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I noticed that the eye-tracking data that I am working with had a bias that caused fixations (where people are looking) to be translated away (north in this case) from the true location of Points-of-Interest on the screen (see the left panel). In my image, the filled circles are all Points-of-Interest. The outlined ovals are where the person was supposedly looking (fixations). The lines aren't important for this problem. Before and after position adjustment.

I wrote a quick AI algorithm with a minimum-distance heuristic to correct for this bias. Applying the same transformation to all 180 of my data points brings all the fixations in line with a point-of-interest.

I'm looking for a confidence interval that says that the chances that this transformation aligns fixations with point-of-interest by chance is very low, and that this is likely where they were actually looking.

Is there a test that would give me a good confidence metric for this situation?

the filled circles are all objects on the screen (Points-of-Interest). The outlined ovals are where the person was supposedly looking (fixations).  The lines aren't important for this problem. Before and after position adjustment.

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  • $\begingroup$ For those of us who aren't familiar with eye-tracking research, it would help if you could explain how to interpret the images. Then, what exactly is the "this" that's supposed to be not a coincidence? $\endgroup$
    – Dan Hicks
    Jul 21, 2017 at 0:57
  • $\begingroup$ Sorry, the filled circles are all objects on the screen (Points-of-Interest). The outlined ovals are where the person was supposedly looking (fixations). The lines aren't important for this problem. As you can see in this example, the data is slightly north of where things are on the screen. Applying the same transformation to all 180 of my data points brings all the fixations in line with a point-of-interest. This can't be a coincidence. I'm looking for a confidence interval that says that this transformation is meaningful. $\endgroup$ Jul 21, 2017 at 2:14
  • $\begingroup$ Okay, that helps. Now, are you thinking of this as a data-cleaning step ("we found indications that the eye-tracker was miscalibrated and corrected that by applying this transformation") or an analytical step ("this transformation brings all the fixations in line with a point-of-interest, which indicates that ...")? $\endgroup$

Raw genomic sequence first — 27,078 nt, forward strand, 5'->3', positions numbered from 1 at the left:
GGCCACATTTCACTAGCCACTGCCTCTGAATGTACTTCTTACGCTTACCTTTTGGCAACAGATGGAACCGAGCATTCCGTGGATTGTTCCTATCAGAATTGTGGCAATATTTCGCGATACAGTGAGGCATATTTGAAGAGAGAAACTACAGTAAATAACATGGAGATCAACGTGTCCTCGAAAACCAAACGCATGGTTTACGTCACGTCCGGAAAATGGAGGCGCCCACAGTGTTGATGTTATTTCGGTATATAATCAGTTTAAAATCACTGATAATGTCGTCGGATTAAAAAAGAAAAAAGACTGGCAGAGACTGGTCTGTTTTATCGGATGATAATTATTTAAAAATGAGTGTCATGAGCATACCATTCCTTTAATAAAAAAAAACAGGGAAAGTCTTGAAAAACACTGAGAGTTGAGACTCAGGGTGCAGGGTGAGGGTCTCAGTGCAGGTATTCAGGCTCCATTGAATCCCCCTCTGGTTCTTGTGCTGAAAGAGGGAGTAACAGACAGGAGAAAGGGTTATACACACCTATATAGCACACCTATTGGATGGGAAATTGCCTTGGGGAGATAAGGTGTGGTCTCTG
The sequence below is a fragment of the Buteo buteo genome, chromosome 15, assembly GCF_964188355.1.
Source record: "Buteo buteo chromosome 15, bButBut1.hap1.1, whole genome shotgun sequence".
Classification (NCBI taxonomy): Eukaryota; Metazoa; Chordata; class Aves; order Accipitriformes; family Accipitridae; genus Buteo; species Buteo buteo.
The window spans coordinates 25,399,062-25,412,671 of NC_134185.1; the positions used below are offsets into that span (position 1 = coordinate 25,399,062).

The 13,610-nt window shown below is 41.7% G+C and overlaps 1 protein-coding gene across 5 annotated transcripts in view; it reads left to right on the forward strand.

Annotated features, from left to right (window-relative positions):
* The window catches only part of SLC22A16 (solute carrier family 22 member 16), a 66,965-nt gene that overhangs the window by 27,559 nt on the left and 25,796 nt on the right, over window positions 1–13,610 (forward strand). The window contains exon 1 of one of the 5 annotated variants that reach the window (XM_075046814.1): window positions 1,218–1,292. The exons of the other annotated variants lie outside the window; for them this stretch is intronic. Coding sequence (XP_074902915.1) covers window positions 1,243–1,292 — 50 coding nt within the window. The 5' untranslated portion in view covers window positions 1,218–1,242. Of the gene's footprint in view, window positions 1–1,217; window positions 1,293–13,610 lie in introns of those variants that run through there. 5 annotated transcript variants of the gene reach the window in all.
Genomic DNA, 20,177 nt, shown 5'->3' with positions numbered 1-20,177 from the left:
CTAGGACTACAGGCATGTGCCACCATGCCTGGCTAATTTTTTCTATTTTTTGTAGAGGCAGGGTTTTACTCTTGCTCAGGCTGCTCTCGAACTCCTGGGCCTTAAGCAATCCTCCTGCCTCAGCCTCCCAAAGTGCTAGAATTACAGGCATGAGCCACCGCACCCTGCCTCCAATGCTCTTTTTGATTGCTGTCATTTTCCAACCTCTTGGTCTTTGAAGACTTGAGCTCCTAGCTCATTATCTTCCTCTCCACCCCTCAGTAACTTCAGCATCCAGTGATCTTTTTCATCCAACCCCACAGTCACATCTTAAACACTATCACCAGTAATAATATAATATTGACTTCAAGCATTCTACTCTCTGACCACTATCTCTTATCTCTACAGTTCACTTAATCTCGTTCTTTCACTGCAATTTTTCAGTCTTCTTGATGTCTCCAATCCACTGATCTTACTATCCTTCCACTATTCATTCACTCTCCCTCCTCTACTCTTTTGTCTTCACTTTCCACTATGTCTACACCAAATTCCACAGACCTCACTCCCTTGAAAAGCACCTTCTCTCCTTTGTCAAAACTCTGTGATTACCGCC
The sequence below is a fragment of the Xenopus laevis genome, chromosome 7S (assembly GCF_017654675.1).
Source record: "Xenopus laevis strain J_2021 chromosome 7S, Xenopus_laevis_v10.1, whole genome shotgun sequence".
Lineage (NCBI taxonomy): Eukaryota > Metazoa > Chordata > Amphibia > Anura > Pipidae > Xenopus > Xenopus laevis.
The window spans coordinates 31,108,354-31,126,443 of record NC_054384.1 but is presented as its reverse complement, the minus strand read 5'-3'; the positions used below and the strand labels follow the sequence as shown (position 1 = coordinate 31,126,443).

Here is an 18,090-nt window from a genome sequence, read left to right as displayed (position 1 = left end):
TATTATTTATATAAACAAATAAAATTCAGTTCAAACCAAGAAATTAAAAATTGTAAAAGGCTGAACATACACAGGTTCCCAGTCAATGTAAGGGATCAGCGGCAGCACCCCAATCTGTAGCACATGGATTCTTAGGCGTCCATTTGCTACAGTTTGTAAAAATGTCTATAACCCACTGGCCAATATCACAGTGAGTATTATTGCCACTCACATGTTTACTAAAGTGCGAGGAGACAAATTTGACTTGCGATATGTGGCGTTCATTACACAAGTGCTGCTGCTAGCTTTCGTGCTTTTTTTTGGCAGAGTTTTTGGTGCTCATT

– Dan Hicks
    Jul 21, 2017 at 12:54
  • $\begingroup$ Data cleaning step. $\endgroup$ Jul 21, 2017 at 14:04
  • $\begingroup$ I've made some edits to the title and tags that should do a better job of getting attention from the right folks. $\endgroup$
    – Dan Hicks
    Jul 21, 2017 at 14:34

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The kind of justification you want to give depends on the way the transformation works and the overall goals of your study. For example, if you're building an eye-tracking device, and writing up a paper showing how accurate your device is, you don't want to apply any transformation! On the other hand, if you have a simple transformation (e.g., $(x,y) \mapsto (x+c_x, y+c_y)$ for constants $c_x$ and $c_y$) and this doesn't change anything substantial but makes your data analysis easier (e.g., reducing ambiguity about what fixation is associated with what point-of-interest, which makes it easier to interpret the final results), then you may need little or no justification.

If you still think that you need a substantial justification, you might take a "robustness analysis" approach: run your analysis on both the transformed and untransformed data, and show that you get "the same" results both times (where standards for "the same" results depend on your larger project and the standards in your field).

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